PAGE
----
However, the comparison between Muybridge’s arrangement and the classic “pump and probe” falters in one key aspect: while Muybridge took all his pictures during a single run, the SwissFEL researchers are planning to restart the process for every snapshot. This means stimulating the material with a pump pulse and taking a photograph of the current state with an x-ray flash after a certain time before repeating the whole process for the next image, selecting another interval between the pump and the probe. For Muybridge, this would have meant making the horse run repeatedly and only taking one photo each time. The result is a complete depiction of the process over time.
However, the technique is not without its drawbacks: on the one hand, the researchers have to trust the material examined to behave in the same way every time and return to its initial state reliably before the next pump pulse comes. On the other hand, the pump and probe come from different sources, which makes it difficult to set the interval between them both accurately. Often the processes studied here only last 100 femtoseconds. Consequently, the researchers should be able to set the interval between the two pulses a lot more precisely, which is very tricky. 100 femtoseconds is 0.0000000000001 seconds – so short that the light progresses no more than 0.03 millimetres.
Splitting x-ray light
Christian David, a researcher from the Laboratory of Micro and Nanotechnology at the Paul Scherrer Institute, has now presented an alternative method that could enable both disadvantages to be avoided. This is because both pulses – the pump and the probe – not only come from the same source, but even the same x-ray flash, which is generated by the x-ray laser and subsequently divided into several sub-flashes. The largest part flies directly to the material being studied and acts as a pump. A smaller part is sent on a detour, reaches the material with a delay and studies its changed state. As the scientists know the speed of light extremely precisely and can measure the length of the detour accurately, they now know exactly how long the interval is between the two pulses. An additional feature is that not just one, but several sub flashes are diverted, flying detours of different lengths so that the state of the material at different points in time can be studied in one single experiment.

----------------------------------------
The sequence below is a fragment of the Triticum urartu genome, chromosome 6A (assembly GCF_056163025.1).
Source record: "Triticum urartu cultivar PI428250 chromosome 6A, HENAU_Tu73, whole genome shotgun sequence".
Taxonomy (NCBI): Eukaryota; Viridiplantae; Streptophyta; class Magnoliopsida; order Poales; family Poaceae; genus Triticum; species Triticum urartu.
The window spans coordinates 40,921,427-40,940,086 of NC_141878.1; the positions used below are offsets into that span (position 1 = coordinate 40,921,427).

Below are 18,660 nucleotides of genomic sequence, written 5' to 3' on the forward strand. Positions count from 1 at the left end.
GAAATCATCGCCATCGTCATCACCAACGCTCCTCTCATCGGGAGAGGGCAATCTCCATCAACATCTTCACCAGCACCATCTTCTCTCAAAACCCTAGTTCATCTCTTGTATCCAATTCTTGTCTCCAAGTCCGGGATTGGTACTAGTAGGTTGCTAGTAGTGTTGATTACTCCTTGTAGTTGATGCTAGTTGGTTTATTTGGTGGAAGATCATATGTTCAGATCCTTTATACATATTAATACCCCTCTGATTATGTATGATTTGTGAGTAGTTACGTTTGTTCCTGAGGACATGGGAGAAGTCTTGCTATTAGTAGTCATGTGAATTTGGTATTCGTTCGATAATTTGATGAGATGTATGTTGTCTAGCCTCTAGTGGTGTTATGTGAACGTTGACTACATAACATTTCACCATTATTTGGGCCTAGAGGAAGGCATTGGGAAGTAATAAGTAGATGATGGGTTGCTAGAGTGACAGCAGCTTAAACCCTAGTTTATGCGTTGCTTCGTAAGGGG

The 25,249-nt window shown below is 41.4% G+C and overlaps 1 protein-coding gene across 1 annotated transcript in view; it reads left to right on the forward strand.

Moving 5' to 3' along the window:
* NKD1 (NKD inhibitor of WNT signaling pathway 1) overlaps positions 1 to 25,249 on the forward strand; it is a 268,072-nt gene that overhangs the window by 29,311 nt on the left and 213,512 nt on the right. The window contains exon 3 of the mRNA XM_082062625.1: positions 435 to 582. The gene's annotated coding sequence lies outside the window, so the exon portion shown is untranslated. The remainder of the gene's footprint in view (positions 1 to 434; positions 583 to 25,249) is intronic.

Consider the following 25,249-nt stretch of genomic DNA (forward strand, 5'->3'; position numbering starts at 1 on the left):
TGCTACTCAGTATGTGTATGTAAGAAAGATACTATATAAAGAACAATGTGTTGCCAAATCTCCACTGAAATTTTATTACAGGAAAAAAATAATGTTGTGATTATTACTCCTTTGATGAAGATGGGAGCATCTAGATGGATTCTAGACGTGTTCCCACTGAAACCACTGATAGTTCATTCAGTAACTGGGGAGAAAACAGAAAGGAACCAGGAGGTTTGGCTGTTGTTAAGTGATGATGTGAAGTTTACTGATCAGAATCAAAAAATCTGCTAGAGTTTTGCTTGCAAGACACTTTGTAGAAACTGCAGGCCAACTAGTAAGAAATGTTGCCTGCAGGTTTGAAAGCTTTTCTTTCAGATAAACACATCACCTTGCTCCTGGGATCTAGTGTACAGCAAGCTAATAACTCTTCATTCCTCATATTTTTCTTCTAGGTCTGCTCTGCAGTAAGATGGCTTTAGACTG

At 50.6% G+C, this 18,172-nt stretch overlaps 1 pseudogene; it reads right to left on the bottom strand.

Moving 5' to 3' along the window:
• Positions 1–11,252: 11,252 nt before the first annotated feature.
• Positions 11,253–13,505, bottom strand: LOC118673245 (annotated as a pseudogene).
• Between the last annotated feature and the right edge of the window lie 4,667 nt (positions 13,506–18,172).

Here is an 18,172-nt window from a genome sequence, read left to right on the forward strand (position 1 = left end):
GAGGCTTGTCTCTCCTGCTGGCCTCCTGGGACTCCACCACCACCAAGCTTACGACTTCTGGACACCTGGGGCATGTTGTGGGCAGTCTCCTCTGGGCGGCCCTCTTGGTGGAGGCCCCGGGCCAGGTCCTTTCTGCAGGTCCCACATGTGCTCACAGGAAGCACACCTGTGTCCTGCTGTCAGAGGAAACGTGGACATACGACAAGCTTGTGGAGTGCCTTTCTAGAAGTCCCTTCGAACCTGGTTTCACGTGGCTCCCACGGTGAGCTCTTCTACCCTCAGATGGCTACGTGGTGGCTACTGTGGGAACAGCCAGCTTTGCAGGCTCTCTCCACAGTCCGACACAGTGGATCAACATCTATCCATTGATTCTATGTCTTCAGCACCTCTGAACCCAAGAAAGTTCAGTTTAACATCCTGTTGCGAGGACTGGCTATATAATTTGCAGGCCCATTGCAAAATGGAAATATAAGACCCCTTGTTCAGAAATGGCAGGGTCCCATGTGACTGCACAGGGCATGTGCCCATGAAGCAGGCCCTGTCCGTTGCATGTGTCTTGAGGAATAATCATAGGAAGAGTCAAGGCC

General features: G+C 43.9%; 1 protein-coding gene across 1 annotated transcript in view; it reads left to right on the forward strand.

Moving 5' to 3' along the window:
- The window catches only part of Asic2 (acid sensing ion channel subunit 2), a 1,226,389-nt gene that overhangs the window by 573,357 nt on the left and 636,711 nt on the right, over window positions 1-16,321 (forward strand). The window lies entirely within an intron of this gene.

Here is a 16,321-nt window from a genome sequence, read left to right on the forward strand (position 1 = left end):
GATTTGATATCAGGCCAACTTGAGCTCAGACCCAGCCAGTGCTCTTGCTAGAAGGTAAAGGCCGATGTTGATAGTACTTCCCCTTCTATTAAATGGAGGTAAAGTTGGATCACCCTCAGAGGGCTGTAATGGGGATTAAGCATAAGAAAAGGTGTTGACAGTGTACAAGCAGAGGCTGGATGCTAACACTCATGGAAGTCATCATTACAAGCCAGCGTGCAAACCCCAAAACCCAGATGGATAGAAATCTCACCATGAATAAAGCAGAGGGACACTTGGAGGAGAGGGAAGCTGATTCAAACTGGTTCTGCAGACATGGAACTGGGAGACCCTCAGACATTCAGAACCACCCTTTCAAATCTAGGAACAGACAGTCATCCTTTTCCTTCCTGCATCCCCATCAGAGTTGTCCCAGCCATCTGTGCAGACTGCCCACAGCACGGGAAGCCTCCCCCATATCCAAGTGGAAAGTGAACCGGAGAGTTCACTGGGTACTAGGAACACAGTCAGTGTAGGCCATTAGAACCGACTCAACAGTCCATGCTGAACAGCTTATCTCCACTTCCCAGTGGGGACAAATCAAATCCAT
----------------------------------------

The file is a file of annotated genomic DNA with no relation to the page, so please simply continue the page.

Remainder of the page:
“We used this method to measure a known structure on the LCLS x-ray laser in California and demonstrated that it works,” says David. “We’re confident that the method will make extremely novel experiments possible.” And he stresses: “The technique won’t replace the conventional pump and probe altogether as it often comes down to the special properties of the pump laser that stimulates the studied material in a specific way.”
Diamond lattice with line spacing of twenty nanometre
“Lattices” form the diverting structure’s core – sheets made of diamond measuring around one millimetre by one millimetre, into which fine lines are etched. The spacing between the lines is adjusted to the properties of the x-ray light so that the lattices split the beam into several beams – the main beam, which passes through the lattice, and several side beams, which are diverted in different directions. The diverted beams all hit a second lattice, which diverts the beams again so that they eventually reach the point on the material where the main beam hit it earlier on. This enables the diverted beams to measure the changes at this point.
Producing optical components that can be used to control the x-ray light is particularly challenging. Conventional mirrors or glass lenses like the ones used for visible light are unsuitable for x-ray light, which means that the scientists have to resort to fine lattices. The researchers from the Laboratory of Micro and Nanotechnology at the Paul Scherrer Institute are among the world’s leading specialists when it comes to the production of such optical components. For the very intensive light from an x-ray laser, the lattices need to be made of diamond as other materials would simply melt.